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At the Heart of Gold, Tribeca Film Festival 2019

“At the Heart of Gold” is a documentary about the victims of Larry Nassar. PHOTO/ HBO

By Michael Castaneda

Published: May 8th, 2019

At the Heart of Gold, directed by Erin Lee Carr, flows in a mostly steady stream like Eminem or Logic with barely any noticeable breath between phrases. There is not as much punctuation as a Kendrick or Drake. For the most part of the movie, it watches like a cathartic scream. It reminded me of a scream you might hear in mixed into a Pink Floyd album.

This is a documentary about the victims of Larry Nassar, a USA Olympic national team doctor convicted of sexually assaulting girls who were mostly minors. Two hundred and fifty women gave statements during his trial and Michigan State University, who was an employer of Nassar, settled a 500-million-dollar lawsuit for 332 victims that came forward. The time period is roughly 20 years that Nasser got away with his crimes against children.

He was also convicted of having 37,000 child pornography images on his computer. Interestingly enough, this is not considered to be a lot.  

The one thing I often forget when I hear about a conviction like this is, as horrible as it sounds, I think “well that’s it, that’s all of it,” but I often forget that this is just what was found.  What about old computers, external hard drives, et cetera? Inductively speaking, it is hard to believe that this is the entire collection or the total number of girls he has harmed. Instead, the subjective probability is high since this is just a subset. Let’s face it, we may never know the true number of girls assaulted by Dr. Nassar. 

So, how was he able to get away with it for so long? There were complaints but no one believed, acted on, or even listened to these girls. McKalya Maroney, whom you might remember as the Olympic Gymnast with a smirk (there was a famous picture of her with President Obama doing the smirk) was assaulted by Nassar in 2011 in Tokyo. He had actually been molesting her for years and she told people out loud in Tokyo but no one did anything. This was reported in the Chicago Tribune and other places.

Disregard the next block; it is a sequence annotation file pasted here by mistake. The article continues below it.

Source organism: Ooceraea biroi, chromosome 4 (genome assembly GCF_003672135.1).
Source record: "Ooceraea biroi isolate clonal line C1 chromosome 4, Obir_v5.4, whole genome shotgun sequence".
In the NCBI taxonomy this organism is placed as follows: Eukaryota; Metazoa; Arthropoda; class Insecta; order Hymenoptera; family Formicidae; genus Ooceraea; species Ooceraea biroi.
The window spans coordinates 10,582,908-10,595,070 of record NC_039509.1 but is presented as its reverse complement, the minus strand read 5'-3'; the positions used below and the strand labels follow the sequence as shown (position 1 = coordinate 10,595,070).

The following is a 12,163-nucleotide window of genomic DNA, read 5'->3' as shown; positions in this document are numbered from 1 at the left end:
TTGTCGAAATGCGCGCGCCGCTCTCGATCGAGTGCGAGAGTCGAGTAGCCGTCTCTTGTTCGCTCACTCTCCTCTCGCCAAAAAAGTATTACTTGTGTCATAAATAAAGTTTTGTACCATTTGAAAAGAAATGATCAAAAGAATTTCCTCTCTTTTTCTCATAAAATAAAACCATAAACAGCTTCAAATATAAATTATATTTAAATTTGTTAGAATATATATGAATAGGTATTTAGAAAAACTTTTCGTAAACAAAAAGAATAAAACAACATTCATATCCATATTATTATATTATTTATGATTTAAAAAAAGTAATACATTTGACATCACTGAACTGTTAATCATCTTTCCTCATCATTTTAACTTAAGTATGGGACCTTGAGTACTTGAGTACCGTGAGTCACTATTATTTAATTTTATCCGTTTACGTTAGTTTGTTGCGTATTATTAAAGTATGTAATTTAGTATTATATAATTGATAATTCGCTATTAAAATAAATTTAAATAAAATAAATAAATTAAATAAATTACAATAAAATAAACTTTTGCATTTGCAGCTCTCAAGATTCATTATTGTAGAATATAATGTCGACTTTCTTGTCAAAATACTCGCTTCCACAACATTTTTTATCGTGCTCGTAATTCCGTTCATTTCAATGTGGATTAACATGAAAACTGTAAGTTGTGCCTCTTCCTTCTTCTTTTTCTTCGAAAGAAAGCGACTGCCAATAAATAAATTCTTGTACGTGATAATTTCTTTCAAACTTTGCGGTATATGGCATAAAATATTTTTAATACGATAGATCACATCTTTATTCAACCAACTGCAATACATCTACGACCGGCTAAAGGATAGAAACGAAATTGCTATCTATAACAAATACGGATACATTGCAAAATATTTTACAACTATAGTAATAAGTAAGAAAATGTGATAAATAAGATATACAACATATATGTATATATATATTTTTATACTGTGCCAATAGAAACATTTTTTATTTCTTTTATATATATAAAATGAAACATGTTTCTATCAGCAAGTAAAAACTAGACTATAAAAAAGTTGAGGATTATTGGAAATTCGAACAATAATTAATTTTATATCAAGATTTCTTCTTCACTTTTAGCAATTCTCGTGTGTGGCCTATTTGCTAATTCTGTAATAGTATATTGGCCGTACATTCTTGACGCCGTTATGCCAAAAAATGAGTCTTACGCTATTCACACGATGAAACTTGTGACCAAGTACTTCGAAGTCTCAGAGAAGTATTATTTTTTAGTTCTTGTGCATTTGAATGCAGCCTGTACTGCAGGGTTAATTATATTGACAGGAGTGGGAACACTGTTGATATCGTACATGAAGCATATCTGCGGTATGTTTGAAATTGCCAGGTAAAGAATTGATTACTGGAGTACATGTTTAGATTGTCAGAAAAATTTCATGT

Maroney was not featured in this documentary, but similar stories were told.  

Overall, this was a hard documentary to watch. It’s only 88 minutes long. In an age where an average movie is two-plus hours, the film length was appropriate because not everyone can stomach this type of subject matter, which is a horrible thing say. But remember, hundreds of women will have to live this for the rest of their lives, and I can barely take 88 minutes of it.

I remember when I first saw this on the news. It had about 35% percent of my focus. There were about 20 seconds of attention that I gave every time there was a development in the story. All I knew was that there was a man, who I now recognized as Nassar, had sexually abused gymnasts. I knew it was bad because it stayed in the news over a long period of time. That was my gauge of it.   

It’s easy to not look at something so horrible because it challenges our perceived control that everything is alright. Do you hear me? Do you feel me?  We turn off to this type of story, not because we are bad but because we are just trying to get through the day.